How much better would Smith be in the clutch if Chiefs gave him a little more help?

Alex Smith and the Chiefs are searching for answers after a frustrating loss to the previously winless Raiders. 

Kyle Terada/Kyle Terada-USA TODAY Sports

KANSAS CITY, Mo. — When Alex Smith is under center, the Kansas City Chiefs are 1-9, including the playoffs, when opponents score 21 points or more. (The one victory: At Oakland last December, a 56-31 shootout.) Since 2011, Smith’s teams are 5-13-1 — and 0-4 this fall — when the opposition hits the 21-point mark.

And yet No. 11 is also tied for the NFL lead in what Pro-Football-Reference.com called "game-winning drives" — drives that put the winning team in the lead for good in the fourth quarter or overtime — with three, same as Matt Ryan, Tony Romo, Nick Foles, Brian Hoyer, Matthew Stafford and Russell Wilson. And Smith is tied for the league lead in Pro-Football-Reference.com’s "comebacks" category — scoring drives led in the fourth quarter of a contest a team eventually wins or ties — with three, same as Ryan, Hoyer, Stafford, Andy Dalton and Teddy Bridgewater.

Game manager, or game closer? Clutch, or just plain lucky?

So the truth here probably lies, as it usually does, somewhere in the median. In the NFL, like life, attention spans are short; if you haven’t done anything lately, you haven’t done anything at all. Chiefs fans remember road non-comebacks at Denver, San Francisco and now, of all places, Oakland — all of which ended pretty much the same: With Smith having the ball in his hands, staring at a chance to tie it up or win it, only to stall out, and cue the sad trombone music.

No. 11, however, was also at the controls for a 62-yard, nine-play drive that set up a game-winning field goal with 21 seconds left in San Diego. And two touchdown jaunts, one of them 80 yards, in the fourth quarter to cap a rally in Buffalo.

Game manager, or game closer? Clutch, or just plain lucky?

Smith’s overall quarterback rating is 92.7. In the fourth quarter, up seven or less or down seven or less, the Chiefs’ signal-caller has a 90.5 number — in those situations, he’s completed 28 of 48 throws with three TD passes and one pick.

And that 90.5 rating actually compares pretty favorably with his quarterbacking peers:

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— Ben Roethlisberger: 18 for 28, 64.3 percent, one TD, zero picks, 92.9 rating.

— Joe Flacco: 25 for 45, 55.6 percent, two TDs, one pick, 85.5 rating.

— Jay Cutler: 29 of 44, 65.9 percent, three TDs, two picks, 84.2 passer rating.

— Andy Dalton: 17 of 24, 70.8 percent, two TDs, one pick, 123.3 passer rating.

— Matthew Stafford: 24 of 39, 61.5 percent, two TDs, one pick, 87.6 passer rating.

— Eli Manning, 17 of 33, 51.5 percent, one TD, two picks, 54.0 passer rating.

Still, Chiefs faithful don’t completely trust Smith when playing from behind late, and the numbers sort of bear out why: When his team trails by eight or fewer points this season, Smith is 55 for 89 (61.8 percent) passing with two TDs, two picks, and a livable-but-not-ideal 78.9 rating. Again, compared to peers:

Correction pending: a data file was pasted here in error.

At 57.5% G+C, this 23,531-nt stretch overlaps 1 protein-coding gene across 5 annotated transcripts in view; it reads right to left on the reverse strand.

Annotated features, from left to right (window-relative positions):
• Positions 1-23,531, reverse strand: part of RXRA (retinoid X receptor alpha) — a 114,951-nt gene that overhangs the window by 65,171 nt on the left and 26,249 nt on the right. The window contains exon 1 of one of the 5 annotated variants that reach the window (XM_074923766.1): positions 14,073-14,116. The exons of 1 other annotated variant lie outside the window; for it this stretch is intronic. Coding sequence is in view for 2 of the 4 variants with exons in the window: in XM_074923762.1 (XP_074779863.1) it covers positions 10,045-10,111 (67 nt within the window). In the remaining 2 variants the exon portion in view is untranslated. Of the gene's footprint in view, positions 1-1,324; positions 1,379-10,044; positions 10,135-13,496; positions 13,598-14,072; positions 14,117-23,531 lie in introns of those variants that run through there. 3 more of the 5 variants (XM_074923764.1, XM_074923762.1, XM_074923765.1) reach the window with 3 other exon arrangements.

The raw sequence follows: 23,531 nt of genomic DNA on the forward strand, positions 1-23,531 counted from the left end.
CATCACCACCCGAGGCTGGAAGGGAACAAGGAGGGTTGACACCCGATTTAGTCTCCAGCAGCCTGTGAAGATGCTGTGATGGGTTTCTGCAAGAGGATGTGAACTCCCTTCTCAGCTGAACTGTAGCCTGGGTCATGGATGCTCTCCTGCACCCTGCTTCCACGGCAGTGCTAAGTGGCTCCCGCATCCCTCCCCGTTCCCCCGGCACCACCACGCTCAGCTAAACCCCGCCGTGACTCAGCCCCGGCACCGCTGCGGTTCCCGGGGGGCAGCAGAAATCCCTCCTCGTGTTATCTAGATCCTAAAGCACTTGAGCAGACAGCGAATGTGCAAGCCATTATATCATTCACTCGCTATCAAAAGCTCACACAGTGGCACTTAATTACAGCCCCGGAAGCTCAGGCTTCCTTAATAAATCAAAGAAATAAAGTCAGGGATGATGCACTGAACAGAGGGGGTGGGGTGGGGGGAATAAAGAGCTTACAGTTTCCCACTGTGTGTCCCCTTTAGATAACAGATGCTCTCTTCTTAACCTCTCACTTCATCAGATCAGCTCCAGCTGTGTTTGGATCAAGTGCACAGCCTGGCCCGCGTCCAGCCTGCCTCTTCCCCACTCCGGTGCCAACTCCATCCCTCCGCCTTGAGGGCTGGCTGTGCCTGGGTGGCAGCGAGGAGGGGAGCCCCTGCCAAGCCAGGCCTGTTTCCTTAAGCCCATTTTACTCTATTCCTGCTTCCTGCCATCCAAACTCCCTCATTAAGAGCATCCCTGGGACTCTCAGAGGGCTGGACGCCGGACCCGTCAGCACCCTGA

— Roethlisberger: 106.6 rating.

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— Flacco: 65.1 rating.

— Cutler: 83.5 rating.

— Dalton: 105.3 rating.

— Stafford: 86.1 rating.

— Manning: 64.2 rating.

Over the last two seasons, when down eight points or less, Smith has completed 139 of 225 attempts (61.8 percent) with seven touchdowns and two picks, for a rating of 87.8.

It takes a village to run the two-minute drill, and the Chiefs’ offensive line — which went into Week 12 ranked No. 22 out of 32 clubs in terms of adjusted sack rate allowed (7.4 percent), according to FootballOutsiders.com — struggled to keep Smith clean on the muddy Oakland turf. Coming out of Week 11, the Andy Gang ranked fourth in the NFL in highest drop percentage by receivers, with 19 whiffs on 320 targets, for a rate of 5.9 percent. Only the Bengals (6.5 percent), 49ers (6.2) and Colts (6.1) were worse.

Is the answer on the street? Veteran wideout (and former Andy Reid acolyte) Jason Avant was cut by the Panthers and has reportedly landed on the Chiefs’ radar; ProFootballFocus.com grade: minus-4.6 on 417 snaps, minus-4.8 on pass plays. Reid and general manager John Dorsey allegedly kicked the tires on Santonio Holmes, too; PFF grade: minus-6.1 on 257 snaps, minus-5.5 on pass plays. Compare those two with the options in-house:

— Dwayne Bowe: plus-2.0 PFF grade on 554 snaps, plus-1.6 on pass plays.

— Anthony Fasano: minus-6.2 on 532 snaps, minus-1.5 on pass plays.

— Travis Kelce: plus-9.5 on 427 snaps, plus-5.8 on pass plays.

— Junior Hemingway: minus-6.1 on 256 snaps, minus-5.3 on pass plays.


— Frankie Hammond: minus-8.0 on 222 snaps, minus-5.8 on pass plays.

— Donnie Avery: minus-0.4 on 205 snaps, plus-0.2 on pass plays.

— De’Anthony Thomas: plus-3.4 on 108 snaps, plus-1.7 on pass plays.

— Albert Wilson: plus-0.8 on 23 snaps, plus-0.8 on pass plays.

Game manager, or game closer? Clutch, or just plain lucky? Regardless, it would be interesting to see what might happen if No. 11 had a little more help.

You can follow Sean Keeler on Twitter at @SeanKeeler or email him at seanmkeeler@gmail.com.